Rapid gastric emptying, or dumping syndrome, happens when the lower end
of the small intestine (jejunum) fills too quickly with undigested food
from the stomach. "Early" dumping begins during or right after a meal.
Symptoms of early dumping include nausea, vomiting, bloating, cramping,
diarrhea, dizziness, and fatigue. "Late" dumping happens 1 to 3 hours
after eating. Symptoms of late dumping include hypoglycemia, weakness,
sweating, and dizziness. Many people have both types.
Certain types of stomach surgery that allow the stomach to empty
rapidly are the main cause of dumping syndrome. Patients with Zollinger-Ellison
syndrome may also have dumping syndrome. (Zollinger-Ellison syndrome is a
rare disorder involving extreme peptic ulcer disease and gastrin-secreting
tumors in the pancreas.)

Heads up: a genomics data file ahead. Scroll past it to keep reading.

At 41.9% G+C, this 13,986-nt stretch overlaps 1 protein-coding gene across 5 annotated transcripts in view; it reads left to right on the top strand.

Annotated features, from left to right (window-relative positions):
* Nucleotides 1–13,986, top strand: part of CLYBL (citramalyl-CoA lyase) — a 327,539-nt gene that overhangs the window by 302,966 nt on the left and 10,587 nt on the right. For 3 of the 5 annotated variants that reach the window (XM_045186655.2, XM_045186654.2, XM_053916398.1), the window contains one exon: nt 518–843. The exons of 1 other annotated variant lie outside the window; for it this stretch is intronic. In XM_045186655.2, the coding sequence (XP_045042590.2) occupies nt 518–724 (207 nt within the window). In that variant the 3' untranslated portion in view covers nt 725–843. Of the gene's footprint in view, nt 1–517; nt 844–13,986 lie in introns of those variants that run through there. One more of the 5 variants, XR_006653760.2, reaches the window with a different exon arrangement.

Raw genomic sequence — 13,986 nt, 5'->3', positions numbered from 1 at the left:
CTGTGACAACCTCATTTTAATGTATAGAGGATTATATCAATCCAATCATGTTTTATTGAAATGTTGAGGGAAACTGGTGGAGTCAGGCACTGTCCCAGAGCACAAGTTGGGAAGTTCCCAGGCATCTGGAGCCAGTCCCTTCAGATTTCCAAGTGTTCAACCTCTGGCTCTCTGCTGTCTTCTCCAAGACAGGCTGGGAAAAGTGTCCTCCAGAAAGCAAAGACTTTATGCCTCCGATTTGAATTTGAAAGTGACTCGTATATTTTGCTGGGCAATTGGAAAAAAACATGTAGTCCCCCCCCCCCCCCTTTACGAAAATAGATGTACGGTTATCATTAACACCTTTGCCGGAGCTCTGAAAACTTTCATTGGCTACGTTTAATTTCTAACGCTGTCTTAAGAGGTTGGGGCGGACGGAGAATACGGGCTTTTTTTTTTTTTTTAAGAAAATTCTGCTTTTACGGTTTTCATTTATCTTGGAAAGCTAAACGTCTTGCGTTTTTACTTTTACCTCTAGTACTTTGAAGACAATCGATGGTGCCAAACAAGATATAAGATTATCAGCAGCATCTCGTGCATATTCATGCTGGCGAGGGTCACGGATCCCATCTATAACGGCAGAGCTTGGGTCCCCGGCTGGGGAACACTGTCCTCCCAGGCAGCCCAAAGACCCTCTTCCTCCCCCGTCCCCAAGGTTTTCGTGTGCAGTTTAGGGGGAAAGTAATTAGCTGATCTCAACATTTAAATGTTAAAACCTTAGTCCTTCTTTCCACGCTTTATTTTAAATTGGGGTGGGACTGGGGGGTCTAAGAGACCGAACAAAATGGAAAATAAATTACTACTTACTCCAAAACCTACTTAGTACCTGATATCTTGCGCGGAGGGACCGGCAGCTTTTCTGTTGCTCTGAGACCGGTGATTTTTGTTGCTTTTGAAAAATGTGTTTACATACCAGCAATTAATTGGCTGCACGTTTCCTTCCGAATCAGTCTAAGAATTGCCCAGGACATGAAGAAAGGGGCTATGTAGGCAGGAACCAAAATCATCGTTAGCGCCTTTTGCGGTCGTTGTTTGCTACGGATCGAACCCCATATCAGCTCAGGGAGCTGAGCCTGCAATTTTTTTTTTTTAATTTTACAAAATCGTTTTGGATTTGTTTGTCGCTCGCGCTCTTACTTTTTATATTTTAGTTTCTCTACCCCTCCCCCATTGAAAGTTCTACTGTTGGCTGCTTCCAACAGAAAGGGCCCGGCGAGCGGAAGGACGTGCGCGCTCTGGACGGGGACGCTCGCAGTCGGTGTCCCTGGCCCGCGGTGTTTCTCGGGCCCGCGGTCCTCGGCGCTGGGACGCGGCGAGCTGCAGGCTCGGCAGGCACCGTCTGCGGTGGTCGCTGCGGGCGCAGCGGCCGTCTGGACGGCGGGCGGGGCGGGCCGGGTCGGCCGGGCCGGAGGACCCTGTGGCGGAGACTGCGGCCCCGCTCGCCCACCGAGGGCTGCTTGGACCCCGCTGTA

Doctors diagnose dumping syndrome primarily on the basis of symptoms in
patients who have had gastric surgery that causes the syndrome. Tests may
be needed to exclude other conditions that have similar symptoms.
Treatment includes changes in eating habits and medication. People who
have dumping syndrome need to eat several small meals a day that are low
in carbohydrates and should drink liquids between meals, not with them.
People with severe cases take medicine to slow their digestion. Doctors
may also recommend surgery.
Article By NIH Publication No. 05–4629